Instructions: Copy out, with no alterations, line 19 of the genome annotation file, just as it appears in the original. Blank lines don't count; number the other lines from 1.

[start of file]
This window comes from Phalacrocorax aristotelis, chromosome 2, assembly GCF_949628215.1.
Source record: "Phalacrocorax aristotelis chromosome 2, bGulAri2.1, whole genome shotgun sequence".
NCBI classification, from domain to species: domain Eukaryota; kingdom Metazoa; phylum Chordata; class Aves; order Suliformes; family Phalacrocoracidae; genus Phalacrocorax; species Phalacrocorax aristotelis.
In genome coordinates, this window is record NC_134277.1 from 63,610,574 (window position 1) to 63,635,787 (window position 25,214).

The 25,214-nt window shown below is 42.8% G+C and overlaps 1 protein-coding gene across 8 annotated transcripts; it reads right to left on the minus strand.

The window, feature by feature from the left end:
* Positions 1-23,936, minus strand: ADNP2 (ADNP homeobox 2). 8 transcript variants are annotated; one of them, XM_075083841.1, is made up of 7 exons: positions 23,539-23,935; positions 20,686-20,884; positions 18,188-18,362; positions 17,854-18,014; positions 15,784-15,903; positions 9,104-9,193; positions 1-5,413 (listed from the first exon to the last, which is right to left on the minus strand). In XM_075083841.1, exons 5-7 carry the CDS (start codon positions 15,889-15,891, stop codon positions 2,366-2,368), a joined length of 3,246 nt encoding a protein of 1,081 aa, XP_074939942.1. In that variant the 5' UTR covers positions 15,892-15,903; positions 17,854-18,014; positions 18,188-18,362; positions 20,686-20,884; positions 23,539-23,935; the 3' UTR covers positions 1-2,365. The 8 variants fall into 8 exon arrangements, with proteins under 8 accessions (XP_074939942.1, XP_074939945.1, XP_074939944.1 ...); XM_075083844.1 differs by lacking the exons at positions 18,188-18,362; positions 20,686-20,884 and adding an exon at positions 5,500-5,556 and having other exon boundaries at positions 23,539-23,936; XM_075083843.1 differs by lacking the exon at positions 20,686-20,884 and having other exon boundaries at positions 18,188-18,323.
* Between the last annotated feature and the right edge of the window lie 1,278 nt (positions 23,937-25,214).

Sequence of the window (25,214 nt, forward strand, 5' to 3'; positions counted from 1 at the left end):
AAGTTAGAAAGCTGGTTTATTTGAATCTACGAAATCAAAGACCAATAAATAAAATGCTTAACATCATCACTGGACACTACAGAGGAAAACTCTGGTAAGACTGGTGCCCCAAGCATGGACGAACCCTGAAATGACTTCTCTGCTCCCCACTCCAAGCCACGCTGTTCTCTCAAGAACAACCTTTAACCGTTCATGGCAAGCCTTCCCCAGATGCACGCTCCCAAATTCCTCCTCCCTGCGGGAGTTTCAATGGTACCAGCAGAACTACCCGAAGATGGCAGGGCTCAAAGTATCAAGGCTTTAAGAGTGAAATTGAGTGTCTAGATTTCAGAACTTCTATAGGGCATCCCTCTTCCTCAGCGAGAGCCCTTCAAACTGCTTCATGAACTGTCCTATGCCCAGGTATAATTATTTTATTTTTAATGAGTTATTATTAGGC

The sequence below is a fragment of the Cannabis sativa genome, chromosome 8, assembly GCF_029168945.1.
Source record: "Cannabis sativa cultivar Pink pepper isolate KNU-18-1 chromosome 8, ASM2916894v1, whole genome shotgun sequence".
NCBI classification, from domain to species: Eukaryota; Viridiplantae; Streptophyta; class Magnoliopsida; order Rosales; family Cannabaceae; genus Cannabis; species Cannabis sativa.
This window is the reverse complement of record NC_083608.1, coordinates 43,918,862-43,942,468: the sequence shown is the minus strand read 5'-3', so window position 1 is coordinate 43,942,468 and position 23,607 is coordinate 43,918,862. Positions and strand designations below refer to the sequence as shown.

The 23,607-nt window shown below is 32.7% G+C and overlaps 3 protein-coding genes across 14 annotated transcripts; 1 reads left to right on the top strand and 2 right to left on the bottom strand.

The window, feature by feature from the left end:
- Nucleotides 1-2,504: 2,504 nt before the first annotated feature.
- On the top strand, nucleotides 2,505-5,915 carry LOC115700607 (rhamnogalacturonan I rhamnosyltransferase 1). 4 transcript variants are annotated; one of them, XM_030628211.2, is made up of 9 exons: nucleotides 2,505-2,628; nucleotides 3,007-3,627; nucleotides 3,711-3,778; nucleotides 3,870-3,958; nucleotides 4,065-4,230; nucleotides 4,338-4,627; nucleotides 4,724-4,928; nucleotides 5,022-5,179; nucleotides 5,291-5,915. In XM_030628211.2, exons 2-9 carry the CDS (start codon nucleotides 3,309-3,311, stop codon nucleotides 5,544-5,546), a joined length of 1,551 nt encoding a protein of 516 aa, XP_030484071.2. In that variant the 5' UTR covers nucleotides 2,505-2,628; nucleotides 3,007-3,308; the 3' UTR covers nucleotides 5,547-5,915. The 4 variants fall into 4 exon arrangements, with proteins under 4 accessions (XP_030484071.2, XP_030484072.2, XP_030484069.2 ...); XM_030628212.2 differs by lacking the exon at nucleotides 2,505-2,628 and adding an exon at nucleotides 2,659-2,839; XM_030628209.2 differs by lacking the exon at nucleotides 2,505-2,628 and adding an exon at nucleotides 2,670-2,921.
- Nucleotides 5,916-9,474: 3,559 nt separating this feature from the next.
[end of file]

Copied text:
- Nucleotides 5,916-9,474: 3,559 nt separating this feature from the next.